Make Windows Safer and Less Inviting to Thieves

June 19th, 2013 by Editor

The International Window Film Association (IWFA) is offering common sense tips to protect homeowners from becoming either a crime or health statistic this summer. The IWFA says glass windowpanes that surround a home’s entryway and exterior create an inviting target for thieves, and with summer weather here, severe injuries can be caused from broken shards of glass from accidents around the home.

The IWFA notes that home burglaries are on the rise, according to the latest crime reports from the F.B.I., and in nearly every case, entry is through a door or window. Thieves usually target the easiest means to enter a home, like breaking through windows or the glass panes surrounding entryways.

Glass shards from an accidently broken window can present another homeowner hazard, according to the IWFA. The National Center for Health Statistics reports that nearly two percent, or 2.6 million, of the 130 million-hospital emergency room visits in 2012 were from cuts; and a past study by the Consumer Product Safety Commission states there were over 150,000 glass-related injuries annually in the U.S. While not all of these injuries may be from broken window glass, many certainly are.

In support of a safer home environment, the IWFA is offering homeowners helpful advice on how to improve home safety to avoid becoming a crime statistic or the victim of a devastating injury that could have been prevented.

“Windows are critical to a home’s design and comfort, and they need to be periodically evaluated to make sure they are both safe and effective,” says Darrell Smith, executive director of the IWFA. “By taking the time now to look at your windows and address them as needed to protect your home and family, you will have more peace of mind this summer.”

What areas of the home are of most concern?

The most common areas to review for safety are windows or glass used in and around doors, easily accessible windows, stairways, or wherever someone could fall through a window and injure themselves from glass shards and the height of the fall. Also locations where there are large areas of glass, such as sliding doors and picture windows.

How do I know if I am looking at ordinary glass or some type of protective glass?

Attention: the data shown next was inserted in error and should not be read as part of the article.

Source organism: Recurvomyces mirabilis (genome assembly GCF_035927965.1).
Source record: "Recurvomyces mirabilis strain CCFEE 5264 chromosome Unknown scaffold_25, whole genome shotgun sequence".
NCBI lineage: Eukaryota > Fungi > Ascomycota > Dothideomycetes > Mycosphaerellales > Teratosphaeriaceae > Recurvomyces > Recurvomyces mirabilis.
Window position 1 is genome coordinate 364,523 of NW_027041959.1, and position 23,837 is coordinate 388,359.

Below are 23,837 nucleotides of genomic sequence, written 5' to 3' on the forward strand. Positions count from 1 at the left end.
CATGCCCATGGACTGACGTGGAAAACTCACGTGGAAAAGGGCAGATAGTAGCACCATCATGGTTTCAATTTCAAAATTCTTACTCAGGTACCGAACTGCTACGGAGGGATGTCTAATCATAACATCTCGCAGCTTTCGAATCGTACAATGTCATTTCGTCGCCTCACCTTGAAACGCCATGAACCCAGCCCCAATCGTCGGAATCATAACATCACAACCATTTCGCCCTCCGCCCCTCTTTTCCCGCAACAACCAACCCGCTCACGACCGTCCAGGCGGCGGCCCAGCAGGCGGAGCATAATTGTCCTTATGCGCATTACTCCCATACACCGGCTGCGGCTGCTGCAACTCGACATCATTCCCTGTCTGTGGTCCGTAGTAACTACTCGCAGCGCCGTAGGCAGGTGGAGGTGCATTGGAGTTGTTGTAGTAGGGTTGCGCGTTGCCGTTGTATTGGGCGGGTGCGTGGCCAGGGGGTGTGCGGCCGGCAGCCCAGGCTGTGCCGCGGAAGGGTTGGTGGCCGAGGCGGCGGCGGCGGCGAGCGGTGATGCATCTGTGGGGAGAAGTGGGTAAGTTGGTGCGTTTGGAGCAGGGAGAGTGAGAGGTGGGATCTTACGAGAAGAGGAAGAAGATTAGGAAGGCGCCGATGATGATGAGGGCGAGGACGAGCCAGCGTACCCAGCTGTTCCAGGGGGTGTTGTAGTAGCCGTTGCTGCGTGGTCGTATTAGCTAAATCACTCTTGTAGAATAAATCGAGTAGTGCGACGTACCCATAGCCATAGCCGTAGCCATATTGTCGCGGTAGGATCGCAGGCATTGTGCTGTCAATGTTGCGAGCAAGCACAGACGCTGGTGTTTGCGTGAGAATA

Safety or tempered glass is a stronger, safer version of ordinary glass. It is often labeled and used in locations where human harm due to breakage is likely. When broken, safety glass will crumble into granules instead of dangerous shards. Laminated safety glass is often labeled or etched in one corner. Laminated glass consists of two pieces of glass with plastic in between the layers. If the glass is broken, the plastic film helps to hold the entire piece in place.

Glass that has window film or safety film adhered to it for protection is not always easily identified. Window film can be installed on glass and be visibly clear, yet offer protection and many other benefits.

A key advantage of window film is that it can hold the glass shards together after an impact and can prevent or reduce serious injury. It can also delay the length of time it takes for a thief to gain entrance by making it harder to get through the glass, which can discourage them from breaking in. Whether from manmade or natural causes, glass with applied window film can make a home safer.

Can existing windows be upgraded?

Safety/security window films are an option that can be put on any structurally sound window. When installed they are tested to the same “break safe” standards required of tempered glass, heat-strengthened glass, and laminated glass. Window film manufacturers can provide copies of the actual laboratory test reports validating that their products do, in fact, meet specific impact testing requirements.

“Our tips should serve as general guidelines for consumers. Each home is different, so to be completely sure of the correct type of glass required for your home, contact your local building regulations department and obtain the most up to date information,” suggests Smith.

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